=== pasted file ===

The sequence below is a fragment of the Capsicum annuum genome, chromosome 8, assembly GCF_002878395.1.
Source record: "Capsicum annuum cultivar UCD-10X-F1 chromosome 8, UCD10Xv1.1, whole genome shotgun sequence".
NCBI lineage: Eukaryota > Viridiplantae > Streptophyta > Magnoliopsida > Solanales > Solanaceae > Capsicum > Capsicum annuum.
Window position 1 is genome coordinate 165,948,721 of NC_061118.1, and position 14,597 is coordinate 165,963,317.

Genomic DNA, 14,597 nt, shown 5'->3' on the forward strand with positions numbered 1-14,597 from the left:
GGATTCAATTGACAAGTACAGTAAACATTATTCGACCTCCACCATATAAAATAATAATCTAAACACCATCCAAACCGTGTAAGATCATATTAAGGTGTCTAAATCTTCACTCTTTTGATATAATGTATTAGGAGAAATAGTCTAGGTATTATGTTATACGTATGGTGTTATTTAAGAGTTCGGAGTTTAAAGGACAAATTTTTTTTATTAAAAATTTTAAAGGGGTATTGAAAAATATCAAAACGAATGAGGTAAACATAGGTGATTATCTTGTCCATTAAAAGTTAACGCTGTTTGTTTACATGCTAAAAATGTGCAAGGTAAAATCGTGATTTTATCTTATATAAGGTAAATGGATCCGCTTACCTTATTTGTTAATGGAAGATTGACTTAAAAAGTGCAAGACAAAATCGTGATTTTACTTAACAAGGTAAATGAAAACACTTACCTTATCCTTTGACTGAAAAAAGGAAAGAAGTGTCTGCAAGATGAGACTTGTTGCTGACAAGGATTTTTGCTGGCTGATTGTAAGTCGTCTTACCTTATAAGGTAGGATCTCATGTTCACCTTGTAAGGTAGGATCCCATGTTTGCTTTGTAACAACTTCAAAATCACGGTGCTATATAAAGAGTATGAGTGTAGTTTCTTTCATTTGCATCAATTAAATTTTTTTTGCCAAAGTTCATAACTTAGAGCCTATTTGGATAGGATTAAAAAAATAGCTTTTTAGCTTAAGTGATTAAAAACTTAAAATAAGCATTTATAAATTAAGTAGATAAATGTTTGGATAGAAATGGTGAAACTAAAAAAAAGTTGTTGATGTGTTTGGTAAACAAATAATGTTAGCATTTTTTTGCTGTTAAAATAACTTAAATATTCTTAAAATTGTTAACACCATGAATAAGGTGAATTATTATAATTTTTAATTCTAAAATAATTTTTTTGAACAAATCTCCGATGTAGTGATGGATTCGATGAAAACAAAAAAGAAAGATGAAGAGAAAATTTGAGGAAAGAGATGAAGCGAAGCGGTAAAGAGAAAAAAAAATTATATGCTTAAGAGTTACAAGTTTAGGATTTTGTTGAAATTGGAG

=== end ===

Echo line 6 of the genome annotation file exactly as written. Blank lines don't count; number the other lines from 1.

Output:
GGATTCAATTGACAAGTACAGTAAACATTATTCGACCTCCACCATATAAAATAATAATCTAAACACCATCCAAACCGTGTAAGATCATATTAAGGTGTCTAAATCTTCACTCTTTTGATATAATGTATTAGGAGAAATAGTCTAGGTATTATGTTATACGTATGGTGTTATTTAAGAGTTCGGAGTTTAAAGGACAAATTTTTTTTATTAAAAATTTTAAAGGGGTATTGAAAAATATCAAAACGAATGAGGTAAACATAGGTGATTATCTTGTCCATTAAAAGTTAACGCTGTTTGTTTACATGCTAAAAATGTGCAAGGTAAAATCGTGATTTTATCTTATATAAGGTAAATGGATCCGCTTACCTTATTTGTTAATGGAAGATTGACTTAAAAAGTGCAAGACAAAATCGTGATTTTACTTAACAAGGTAAATGAAAACACTTACCTTATCCTTTGACTGAAAAAAGGAAAGAAGTGTCTGCAAGATGAGACTTGTTGCTGACAAGGATTTTTGCTGGCTGATTGTAAGTCGTCTTACCTTATAAGGTAGGATCTCATGTTCACCTTGTAAGGTAGGATCCCATGTTTGCTTTGTAACAACTTCAAAATCACGGTGCTATATAAAGAGTATGAGTGTAGTTTCTTTCATTTGCATCAATTAAATTTTTTTTGCCAAAGTTCATAACTTAGAGCCTATTTGGATAGGATTAAAAAAATAGCTTTTTAGCTTAAGTGATTAAAAACTTAAAATAAGCATTTATAAATTAAGTAGATAAATGTTTGGATAGAAATGGTGAAACTAAAAAAAAGTTGTTGATGTGTTTGGTAAACAAATAATGTTAGCATTTTTTTGCTGTTAAAATAACTTAAATATTCTTAAAATTGTTAACACCATGAATAAGGTGAATTATTATAATTTTTAATTCTAAAATAATTTTTTTGAACAAATCTCCGATGTAGTGATGGATTCGATGAAAACAAAAAAGAAAGATGAAGAGAAAATTTGAGGAAAGAGATGAAGCGAAGCGGTAAAGAGAAAAAAAAATTATATGCTTAAGAGTTACAAGTTTAGGATTTTGTTGAAATTGGAG